ESTATE OF Raymond Denis SANDERS, Deceased. LAUREL S., a minor, etc., Petitioner and Appellant, v. Terry SANDERS, Executor, Objector and Respondent.
Christine Sh. (Christine), as guardian ad litem for her daughter Laurel, appeals an order denying a petition for heirship filed on behalf of Laurel in the probate of the estate of Laurel's putative father, Raymond Denis Sanders (Sanders). The order also rejected a request by Christine that DNA (genetic) tests be ordered to establish Sanders was Laurel's father.
In his will dated December 12, 1975, Sanders, an educator and film maker, bequeathed all of his property in equal shares to his three children: Victoria Sanders; Peter N. Sanders, and Juliette Sanders. Sanders died on December 11, 1987. At the time, Sanders was married to Sherri Warren–Sanders. Their marriage occurred after the will was executed, making her a pretermitted heir. (See Prob.Code,1 § 6560.) Sanders's will, was admitted to probate, and his brother, Terry Sanders, was appointed personal representative.
Laurel was born September 4, 1978. Her mother, Christine, claims Laurel's father was Sanders.
On March 24, 1989, Christine, as guardian ad litem for Laurel, filed a request for special notice in the probate proceeding. Subsequently, on May 10, 1989, Christine filed a petition for heirship and determination of entitlement to distribution of the estate under former section 1080,2 which claimed Laurel is the natural daughter of Sanders and entitled to a portion of his estate as a pretermitted heir. (See § 6570). Included in the prayer of the petition was “subsequent discovery orders necessary to prove the paternity of Laurel ․ by the deceased.” 3 On June 6, 1989, the executor filed an objection to the petition for heirship filed on behalf of Laurel “on the grounds that no convincing credible evidence has been offered to substantiate Laurel['s] ․ claim to be the natural daughter of decedent.” Also in connection with the petition for heirship filed on behalf of Laurel, Victoria Sanders, a daughter of Sanders, filed a declaration on August 24, 1989, requesting evidence to support the alleged parent-child relationship. In her declaration, Victoria stated that in May 1989 the attorney for Victoria and her brother and sister sent a letter containing 34 questions to Christine and that the answers to those questions could help the estate and Sanders's children evaluate the paternity claim of Christine and Laurel. The declaration stated that Christine had not responded to the 34 questions.
On October 6, 1989, in connection with a status conference scheduled for October 13, 1989, Christine filed the following documents: (1) a declaration by an expert in DNA testing; (2) a letter from her attorney to counsel for the executor and counsel for the Sanders children answering the 34 questions posed by the Sanders children; (3) a copy of Laurel's birth certificate showing the father as “not stated”; and (4) a May 28, 1980, check from Sanders marked as a “loan.” The expert, Daniel D. Garner, declared that if blood samples from Laurel, Christine, the three Sanders children and the mothers of the three Sanders children were analyzed for DNA polymorphisms, his laboratory could verify whether Sanders was the father of Laurel.
In the letter answering the 34 questions, Christine related, among other things, she and Sanders met in April 1977 when she was a student at UCLA film school. Christine said they had an intimate relationship from late July 1977 through January 1, 1978, and that he was the only person with whom she was having sexual relations from July 1977 through May 1978. Christine stated she believes Laurel was conceived on either the eighth or ninth of December 1977. Christine said to her knowledge Sanders did not know she was pregnant with Laurel as he did not return her phone calls after they broke up in January 1978. Christine said that after Laurel was born Sanders admitted to her that he was Laurel's father, but that “he did not want to make more emotional and time commitments to another child.” Christine said she did not ask Sanders for child support nor bring an action for paternity while he was alive because “I was afraid of possible reprisal from him regarding custody.” Christine said the only time she asked Sanders for money occurred around 1980 after she was injured during a mugging and out of work for a while; Sanders loaned her $100.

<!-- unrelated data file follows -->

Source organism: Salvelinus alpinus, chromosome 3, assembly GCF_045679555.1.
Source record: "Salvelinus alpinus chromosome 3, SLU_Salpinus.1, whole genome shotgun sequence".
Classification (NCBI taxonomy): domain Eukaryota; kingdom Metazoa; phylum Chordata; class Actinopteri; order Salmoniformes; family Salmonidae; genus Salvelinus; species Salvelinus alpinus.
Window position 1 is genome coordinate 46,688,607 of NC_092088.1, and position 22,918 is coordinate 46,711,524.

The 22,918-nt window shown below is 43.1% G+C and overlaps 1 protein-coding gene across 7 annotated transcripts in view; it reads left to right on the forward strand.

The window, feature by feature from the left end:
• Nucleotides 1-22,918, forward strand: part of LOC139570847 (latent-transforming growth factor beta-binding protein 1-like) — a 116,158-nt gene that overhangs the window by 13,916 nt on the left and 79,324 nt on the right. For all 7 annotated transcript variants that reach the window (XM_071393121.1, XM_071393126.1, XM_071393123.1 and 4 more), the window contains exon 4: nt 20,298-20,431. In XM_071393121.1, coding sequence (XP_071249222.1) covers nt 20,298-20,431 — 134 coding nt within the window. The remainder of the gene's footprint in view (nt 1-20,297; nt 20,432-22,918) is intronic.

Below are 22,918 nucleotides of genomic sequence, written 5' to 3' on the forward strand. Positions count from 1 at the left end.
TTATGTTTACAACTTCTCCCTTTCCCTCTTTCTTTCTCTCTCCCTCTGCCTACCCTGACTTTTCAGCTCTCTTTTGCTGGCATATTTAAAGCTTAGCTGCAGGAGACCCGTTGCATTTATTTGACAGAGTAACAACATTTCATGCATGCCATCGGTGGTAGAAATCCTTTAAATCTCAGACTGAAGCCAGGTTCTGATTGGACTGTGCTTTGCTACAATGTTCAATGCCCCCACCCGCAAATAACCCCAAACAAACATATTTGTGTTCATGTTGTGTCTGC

The executor responded by filing, on January 8, 1990, a supplement to his objections to the petition for heirship filed on behalf of Laurel. In this filing, the executor claimed (1) there was insufficient evidence to establish a parent and child relationship under section 6408 and (2) the requested DNA tests of Sanders's surviving children and their mothers cannot fulfill and are not relevant to the requirements of section 6408.
On February 16, 1990, the probate court heard the matter, rejecting an oral request by Christine for a continuance.4 The court found the evidence did not establish a parent and child relationship under section 6408 and Civil Code sections 7004 and 7006 and ordered Laurel is not entitled to be considered a child of Sanders. The court also denied the request for DNA tests. The order denying the petition for heirship was filed March 19, 1990. Christine, as guardian ad litem for Laurel, appeals this order.
Christine contends the trial court erred in failing to order DNA genetic testing.
At the outset we note there were two implicit 5 proposals by Christine for genetic testing before the court: (1) The first, which can be inferred from papers filed October 6, 1989, called for blood samples to be taken from Christine, Laurel, Victoria Sanders, Peter Sanders and Juliette Sanders, as well as the mothers of Victoria, Peter and Juliette; (2) The second, suggested in papers filed February 16, 1990, called for blood samples to be taken from Christine, Laurel, Victoria Sanders, Peter Sanders and Juliette Sanders. Inasmuch as the second proposal was filed on the day of the determinative hearing in connection with a motion for a continuance, it was within the trial court's discretion whether to consider the papers. Since the trial court denied the oral request for a continuance and the order denying the petition for heirship includes language referring to the “DNA tests of the decedent's surviving adult children and their mothers,” we conclude the trial court did not consider the second proposal for DNA testing—i.e., the proposal that would not have required blood samples be taken from the mothers of Sanders's surviving adult children. Nonetheless, we shall consider both proposals.